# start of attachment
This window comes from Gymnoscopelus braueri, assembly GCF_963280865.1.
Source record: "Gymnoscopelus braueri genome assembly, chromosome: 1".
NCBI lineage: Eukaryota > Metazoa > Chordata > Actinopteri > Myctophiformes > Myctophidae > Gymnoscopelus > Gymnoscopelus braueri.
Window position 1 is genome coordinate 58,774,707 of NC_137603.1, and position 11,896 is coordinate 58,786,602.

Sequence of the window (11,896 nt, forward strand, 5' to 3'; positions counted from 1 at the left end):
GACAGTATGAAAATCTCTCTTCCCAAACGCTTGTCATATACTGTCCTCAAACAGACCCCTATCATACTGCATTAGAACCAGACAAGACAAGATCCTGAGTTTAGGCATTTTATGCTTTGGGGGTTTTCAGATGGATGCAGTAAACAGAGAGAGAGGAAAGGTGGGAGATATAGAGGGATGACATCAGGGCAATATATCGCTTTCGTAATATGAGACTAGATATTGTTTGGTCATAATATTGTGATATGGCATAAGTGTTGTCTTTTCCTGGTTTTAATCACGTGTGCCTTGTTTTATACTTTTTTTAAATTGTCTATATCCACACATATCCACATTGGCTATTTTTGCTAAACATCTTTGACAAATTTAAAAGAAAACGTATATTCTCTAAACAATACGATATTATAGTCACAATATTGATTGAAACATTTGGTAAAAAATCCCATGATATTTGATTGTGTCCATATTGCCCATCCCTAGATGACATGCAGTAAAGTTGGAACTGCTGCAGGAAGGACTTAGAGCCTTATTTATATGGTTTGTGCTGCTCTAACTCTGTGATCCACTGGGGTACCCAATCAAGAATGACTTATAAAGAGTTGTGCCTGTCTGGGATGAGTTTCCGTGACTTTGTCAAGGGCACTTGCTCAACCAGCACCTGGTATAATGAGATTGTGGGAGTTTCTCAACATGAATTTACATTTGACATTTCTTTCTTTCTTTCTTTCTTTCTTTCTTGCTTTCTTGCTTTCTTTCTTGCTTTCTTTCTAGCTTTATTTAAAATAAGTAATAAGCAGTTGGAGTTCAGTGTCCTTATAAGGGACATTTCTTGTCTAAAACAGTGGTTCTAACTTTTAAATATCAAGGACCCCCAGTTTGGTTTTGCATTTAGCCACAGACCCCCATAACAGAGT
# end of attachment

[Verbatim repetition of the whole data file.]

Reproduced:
This window comes from Gymnoscopelus braueri, assembly GCF_963280865.1.
Source record: "Gymnoscopelus braueri genome assembly, chromosome: 1".
NCBI lineage: Eukaryota > Metazoa > Chordata > Actinopteri > Myctophiformes > Myctophidae > Gymnoscopelus > Gymnoscopelus braueri.
Window position 1 is genome coordinate 58,774,707 of NC_137603.1, and position 11,896 is coordinate 58,786,602.

Sequence of the window (11,896 nt, forward strand, 5' to 3'; positions counted from 1 at the left end):
GACAGTATGAAAATCTCTCTTCCCAAACGCTTGTCATATACTGTCCTCAAACAGACCCCTATCATACTGCATTAGAACCAGACAAGACAAGATCCTGAGTTTAGGCATTTTATGCTTTGGGGGTTTTCAGATGGATGCAGTAAACAGAGAGAGAGGAAAGGTGGGAGATATAGAGGGATGACATCAGGGCAATATATCGCTTTCGTAATATGAGACTAGATATTGTTTGGTCATAATATTGTGATATGGCATAAGTGTTGTCTTTTCCTGGTTTTAATCACGTGTGCCTTGTTTTATACTTTTTTTAAATTGTCTATATCCACACATATCCACATTGGCTATTTTTGCTAAACATCTTTGACAAATTTAAAAGAAAACGTATATTCTCTAAACAATACGATATTATAGTCACAATATTGATTGAAACATTTGGTAAAAAATCCCATGATATTTGATTGTGTCCATATTGCCCATCCCTAGATGACATGCAGTAAAGTTGGAACTGCTGCAGGAAGGACTTAGAGCCTTATTTATATGGTTTGTGCTGCTCTAACTCTGTGATCCACTGGGGTACCCAATCAAGAATGACTTATAAAGAGTTGTGCCTGTCTGGGATGAGTTTCCGTGACTTTGTCAAGGGCACTTGCTCAACCAGCACCTGGTATAATGAGATTGTGGGAGTTTCTCAACATGAATTTACATTTGACATTTCTTTCTTTCTTTCTTTCTTTCTTTCTTGCTTTCTTGCTTTCTTTCTTGCTTTCTTTCTAGCTTTATTTAAAATAAGTAATAAGCAGTTGGAGTTCAGTGTCCTTATAAGGGACATTTCTTGTCTAAAACAGTGGTTCTAACTTTTAAATATCAAGGACCCCCAGTTTGGTTTTGCATTTAGCCACAGACCCCCATAACAGAGT